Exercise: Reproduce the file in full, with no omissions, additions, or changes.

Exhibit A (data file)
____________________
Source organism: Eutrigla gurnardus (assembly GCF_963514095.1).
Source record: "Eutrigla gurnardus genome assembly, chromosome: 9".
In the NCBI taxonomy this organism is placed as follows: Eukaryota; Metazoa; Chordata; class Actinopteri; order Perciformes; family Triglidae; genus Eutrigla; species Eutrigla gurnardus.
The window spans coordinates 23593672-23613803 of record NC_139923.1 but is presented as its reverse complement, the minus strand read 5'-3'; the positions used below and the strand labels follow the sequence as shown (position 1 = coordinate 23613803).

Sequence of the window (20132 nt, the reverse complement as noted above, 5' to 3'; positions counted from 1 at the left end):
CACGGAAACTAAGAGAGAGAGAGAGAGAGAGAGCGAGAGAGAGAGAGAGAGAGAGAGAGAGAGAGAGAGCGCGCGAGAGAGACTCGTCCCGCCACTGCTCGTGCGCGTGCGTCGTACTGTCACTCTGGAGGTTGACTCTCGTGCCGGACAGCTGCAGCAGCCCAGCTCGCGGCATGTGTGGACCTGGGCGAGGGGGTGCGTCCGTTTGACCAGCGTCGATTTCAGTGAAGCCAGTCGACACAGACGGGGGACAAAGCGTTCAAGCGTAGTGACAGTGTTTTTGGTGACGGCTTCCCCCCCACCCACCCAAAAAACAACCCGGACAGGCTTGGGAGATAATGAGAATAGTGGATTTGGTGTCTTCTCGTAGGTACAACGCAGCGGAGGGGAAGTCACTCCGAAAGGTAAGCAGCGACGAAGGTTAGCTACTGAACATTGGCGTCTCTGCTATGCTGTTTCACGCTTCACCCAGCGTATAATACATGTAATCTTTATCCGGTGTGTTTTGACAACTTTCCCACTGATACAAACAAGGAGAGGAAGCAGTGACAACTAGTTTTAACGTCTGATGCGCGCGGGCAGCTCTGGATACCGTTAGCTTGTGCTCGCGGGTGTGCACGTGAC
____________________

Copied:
Source organism: Eutrigla gurnardus (assembly GCF_963514095.1).
Source record: "Eutrigla gurnardus genome assembly, chromosome: 9".
In the NCBI taxonomy this organism is placed as follows: Eukaryota; Metazoa; Chordata; class Actinopteri; order Perciformes; family Triglidae; genus Eutrigla; species Eutrigla gurnardus.
The window spans coordinates 23593672-23613803 of record NC_139923.1 but is presented as its reverse complement, the minus strand read 5'-3'; the positions used below and the strand labels follow the sequence as shown (position 1 = coordinate 23613803).

Sequence of the window (20132 nt, the reverse complement as noted above, 5' to 3'; positions counted from 1 at the left end):
CACGGAAACTAAGAGAGAGAGAGAGAGAGAGAGCGAGAGAGAGAGAGAGAGAGAGAGAGAGAGAGAGAGCGCGCGAGAGAGACTCGTCCCGCCACTGCTCGTGCGCGTGCGTCGTACTGTCACTCTGGAGGTTGACTCTCGTGCCGGACAGCTGCAGCAGCCCAGCTCGCGGCATGTGTGGACCTGGGCGAGGGGGTGCGTCCGTTTGACCAGCGTCGATTTCAGTGAAGCCAGTCGACACAGACGGGGGACAAAGCGTTCAAGCGTAGTGACAGTGTTTTTGGTGACGGCTTCCCCCCCACCCACCCAAAAAACAACCCGGACAGGCTTGGGAGATAATGAGAATAGTGGATTTGGTGTCTTCTCGTAGGTACAACGCAGCGGAGGGGAAGTCACTCCGAAAGGTAAGCAGCGACGAAGGTTAGCTACTGAACATTGGCGTCTCTGCTATGCTGTTTCACGCTTCACCCAGCGTATAATACATGTAATCTTTATCCGGTGTGTTTTGACAACTTTCCCACTGATACAAACAAGGAGAGGAAGCAGTGACAACTAGTTTTAACGTCTGATGCGCGCGGGCAGCTCTGGATACCGTTAGCTTGTGCTCGCGGGTGTGCACGTGAC